It's been a while since we've profiled a person who creates in the design space but we assure you the wait was worth it. Today's post features one of the incredibly talented people we had a pleasure of spending time with in London on BlogTour. At first, we were not in tune with the talent of the architect Bob Borson. But Bob's quick wit and amazing photography peaked our interest. Then his exquisit attention to detail as well as his ability to spell blog with his fingers converted us to full-blown fans.
And then there is his blog, Life of an Architect, of which he has an incredibly large and loyal fan-base of supporters from all over the world. Bob's voice has an amazing clarity that rings very true to his personality and people can't get enough of it and his knowledgable insight into the world of architecture.
Bob's really official bio: Bob Borson is a Dallas architect who specializes in modern design. He's AIA, Leed AP, NCARB certified, and previous Dallas AIA Young Architect of the Year (2009). Here in This House readers, met Bob.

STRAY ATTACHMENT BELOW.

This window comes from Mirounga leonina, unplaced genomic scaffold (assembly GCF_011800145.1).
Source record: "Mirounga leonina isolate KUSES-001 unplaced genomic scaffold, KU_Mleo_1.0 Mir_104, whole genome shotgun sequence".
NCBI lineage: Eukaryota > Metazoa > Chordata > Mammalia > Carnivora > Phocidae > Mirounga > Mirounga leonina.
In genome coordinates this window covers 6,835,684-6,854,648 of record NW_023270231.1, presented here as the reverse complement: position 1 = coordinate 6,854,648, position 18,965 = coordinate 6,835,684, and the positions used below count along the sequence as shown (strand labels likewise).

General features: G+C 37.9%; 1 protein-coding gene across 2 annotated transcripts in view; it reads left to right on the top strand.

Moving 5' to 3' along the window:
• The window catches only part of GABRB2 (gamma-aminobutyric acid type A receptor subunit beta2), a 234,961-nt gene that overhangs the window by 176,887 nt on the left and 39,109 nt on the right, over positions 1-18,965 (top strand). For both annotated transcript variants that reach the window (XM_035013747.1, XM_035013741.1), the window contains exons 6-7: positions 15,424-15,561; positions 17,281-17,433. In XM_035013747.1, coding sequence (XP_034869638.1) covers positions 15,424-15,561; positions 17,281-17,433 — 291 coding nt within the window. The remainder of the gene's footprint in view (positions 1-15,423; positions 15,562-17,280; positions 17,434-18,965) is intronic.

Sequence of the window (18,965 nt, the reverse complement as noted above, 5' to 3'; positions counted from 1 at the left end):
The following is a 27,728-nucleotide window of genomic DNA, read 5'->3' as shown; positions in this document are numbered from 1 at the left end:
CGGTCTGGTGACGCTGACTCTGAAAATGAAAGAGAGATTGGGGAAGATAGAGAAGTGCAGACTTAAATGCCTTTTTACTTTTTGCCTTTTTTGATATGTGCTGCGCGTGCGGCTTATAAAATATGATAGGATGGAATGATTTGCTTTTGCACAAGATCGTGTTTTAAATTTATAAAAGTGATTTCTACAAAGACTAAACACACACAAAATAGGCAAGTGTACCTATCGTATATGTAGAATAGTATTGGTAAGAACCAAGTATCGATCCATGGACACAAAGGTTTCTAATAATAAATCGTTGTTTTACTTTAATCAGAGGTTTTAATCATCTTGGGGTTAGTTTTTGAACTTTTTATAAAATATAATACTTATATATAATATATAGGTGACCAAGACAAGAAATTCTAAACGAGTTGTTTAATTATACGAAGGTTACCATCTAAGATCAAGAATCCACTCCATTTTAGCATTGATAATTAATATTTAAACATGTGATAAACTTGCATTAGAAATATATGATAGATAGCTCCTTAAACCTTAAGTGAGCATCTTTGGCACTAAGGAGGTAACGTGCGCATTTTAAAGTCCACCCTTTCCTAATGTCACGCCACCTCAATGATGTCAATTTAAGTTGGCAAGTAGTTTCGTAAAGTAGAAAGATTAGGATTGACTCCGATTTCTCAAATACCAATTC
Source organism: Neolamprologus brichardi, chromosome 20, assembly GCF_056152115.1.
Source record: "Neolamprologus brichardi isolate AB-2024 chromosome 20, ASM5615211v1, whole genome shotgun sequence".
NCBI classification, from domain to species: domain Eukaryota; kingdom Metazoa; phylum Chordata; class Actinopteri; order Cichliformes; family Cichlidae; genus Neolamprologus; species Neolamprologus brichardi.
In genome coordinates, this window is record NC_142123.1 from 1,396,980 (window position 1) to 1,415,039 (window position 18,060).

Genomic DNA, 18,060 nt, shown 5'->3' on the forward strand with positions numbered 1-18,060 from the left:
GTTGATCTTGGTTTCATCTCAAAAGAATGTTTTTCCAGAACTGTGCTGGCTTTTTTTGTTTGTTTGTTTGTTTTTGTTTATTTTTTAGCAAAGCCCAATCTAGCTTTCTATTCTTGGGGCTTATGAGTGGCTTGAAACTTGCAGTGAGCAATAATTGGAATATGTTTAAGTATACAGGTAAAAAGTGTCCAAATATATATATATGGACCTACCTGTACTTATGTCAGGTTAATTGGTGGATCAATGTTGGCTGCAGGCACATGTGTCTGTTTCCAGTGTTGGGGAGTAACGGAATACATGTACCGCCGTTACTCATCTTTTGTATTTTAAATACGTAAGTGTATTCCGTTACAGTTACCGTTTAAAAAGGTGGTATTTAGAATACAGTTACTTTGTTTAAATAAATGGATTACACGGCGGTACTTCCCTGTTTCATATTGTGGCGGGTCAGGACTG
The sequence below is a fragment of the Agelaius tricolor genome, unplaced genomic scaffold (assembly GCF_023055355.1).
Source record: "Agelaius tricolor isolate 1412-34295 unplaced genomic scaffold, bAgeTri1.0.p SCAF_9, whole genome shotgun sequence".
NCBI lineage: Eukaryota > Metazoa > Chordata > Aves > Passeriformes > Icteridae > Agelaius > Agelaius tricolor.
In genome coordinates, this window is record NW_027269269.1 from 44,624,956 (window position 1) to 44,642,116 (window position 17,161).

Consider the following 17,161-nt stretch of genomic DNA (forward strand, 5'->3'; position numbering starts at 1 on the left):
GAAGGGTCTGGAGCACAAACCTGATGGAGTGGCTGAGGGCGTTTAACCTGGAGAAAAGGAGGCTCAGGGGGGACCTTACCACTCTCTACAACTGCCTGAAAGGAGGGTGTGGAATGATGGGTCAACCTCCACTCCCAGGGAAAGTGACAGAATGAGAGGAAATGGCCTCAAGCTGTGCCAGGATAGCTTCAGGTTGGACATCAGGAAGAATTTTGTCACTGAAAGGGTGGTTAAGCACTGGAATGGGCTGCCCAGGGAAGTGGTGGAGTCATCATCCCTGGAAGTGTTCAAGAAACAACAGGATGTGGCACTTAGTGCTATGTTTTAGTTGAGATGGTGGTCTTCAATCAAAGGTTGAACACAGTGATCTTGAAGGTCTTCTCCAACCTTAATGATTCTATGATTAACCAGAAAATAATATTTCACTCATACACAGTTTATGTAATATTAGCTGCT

I am inspired by little things, the random acts that someone does when they think nobody else is watching or will notice afterwards. These things are intrinsic and therefore take on a special meaning in their existence. I enjoy looking at the work of others, imagining the design process they went through that yielded the final product. Going through that imaginary process almost always forces me to look at a product or building differently than I might normally be predisposed to do and the end result is almost always more interesting.
What does a typical work day like for you?